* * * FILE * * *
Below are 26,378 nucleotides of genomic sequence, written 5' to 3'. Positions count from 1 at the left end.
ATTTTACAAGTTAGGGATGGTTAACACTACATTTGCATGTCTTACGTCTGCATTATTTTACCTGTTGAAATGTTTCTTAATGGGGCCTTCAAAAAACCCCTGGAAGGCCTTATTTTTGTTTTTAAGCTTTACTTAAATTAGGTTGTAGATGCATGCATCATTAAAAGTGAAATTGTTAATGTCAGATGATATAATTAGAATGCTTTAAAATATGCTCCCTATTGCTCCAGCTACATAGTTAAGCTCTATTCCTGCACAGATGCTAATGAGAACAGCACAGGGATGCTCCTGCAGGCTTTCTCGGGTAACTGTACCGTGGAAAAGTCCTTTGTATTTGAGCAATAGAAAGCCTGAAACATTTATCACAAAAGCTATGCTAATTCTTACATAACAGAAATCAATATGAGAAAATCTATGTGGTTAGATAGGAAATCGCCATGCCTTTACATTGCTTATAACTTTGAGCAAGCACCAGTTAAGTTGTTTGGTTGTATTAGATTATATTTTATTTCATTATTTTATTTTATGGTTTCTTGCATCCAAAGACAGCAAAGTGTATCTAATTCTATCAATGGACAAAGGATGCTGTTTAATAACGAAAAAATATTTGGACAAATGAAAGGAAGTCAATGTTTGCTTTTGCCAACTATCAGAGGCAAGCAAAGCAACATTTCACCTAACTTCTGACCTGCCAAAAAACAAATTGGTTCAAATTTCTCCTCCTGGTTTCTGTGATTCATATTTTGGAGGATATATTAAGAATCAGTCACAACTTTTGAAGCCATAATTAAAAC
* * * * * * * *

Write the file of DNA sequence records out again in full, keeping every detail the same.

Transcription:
Below are 26,378 nucleotides of genomic sequence, written 5' to 3'. Positions count from 1 at the left end.
ATTTTACAAGTTAGGGATGGTTAACACTACATTTGCATGTCTTACGTCTGCATTATTTTACCTGTTGAAATGTTTCTTAATGGGGCCTTCAAAAAACCCCTGGAAGGCCTTATTTTTGTTTTTAAGCTTTACTTAAATTAGGTTGTAGATGCATGCATCATTAAAAGTGAAATTGTTAATGTCAGATGATATAATTAGAATGCTTTAAAATATGCTCCCTATTGCTCCAGCTACATAGTTAAGCTCTATTCCTGCACAGATGCTAATGAGAACAGCACAGGGATGCTCCTGCAGGCTTTCTCGGGTAACTGTACCGTGGAAAAGTCCTTTGTATTTGAGCAATAGAAAGCCTGAAACATTTATCACAAAAGCTATGCTAATTCTTACATAACAGAAATCAATATGAGAAAATCTATGTGGTTAGATAGGAAATCGCCATGCCTTTACATTGCTTATAACTTTGAGCAAGCACCAGTTAAGTTGTTTGGTTGTATTAGATTATATTTTATTTCATTATTTTATTTTATGGTTTCTTGCATCCAAAGACAGCAAAGTGTATCTAATTCTATCAATGGACAAAGGATGCTGTTTAATAACGAAAAAATATTTGGACAAATGAAAGGAAGTCAATGTTTGCTTTTGCCAACTATCAGAGGCAAGCAAAGCAACATTTCACCTAACTTCTGACCTGCCAAAAAACAAATTGGTTCAAATTTCTCCTCCTGGTTTCTGTGATTCATATTTTGGAGGATATATTAAGAATCAGTCACAACTTTTGAAGCCATAATTAAAAC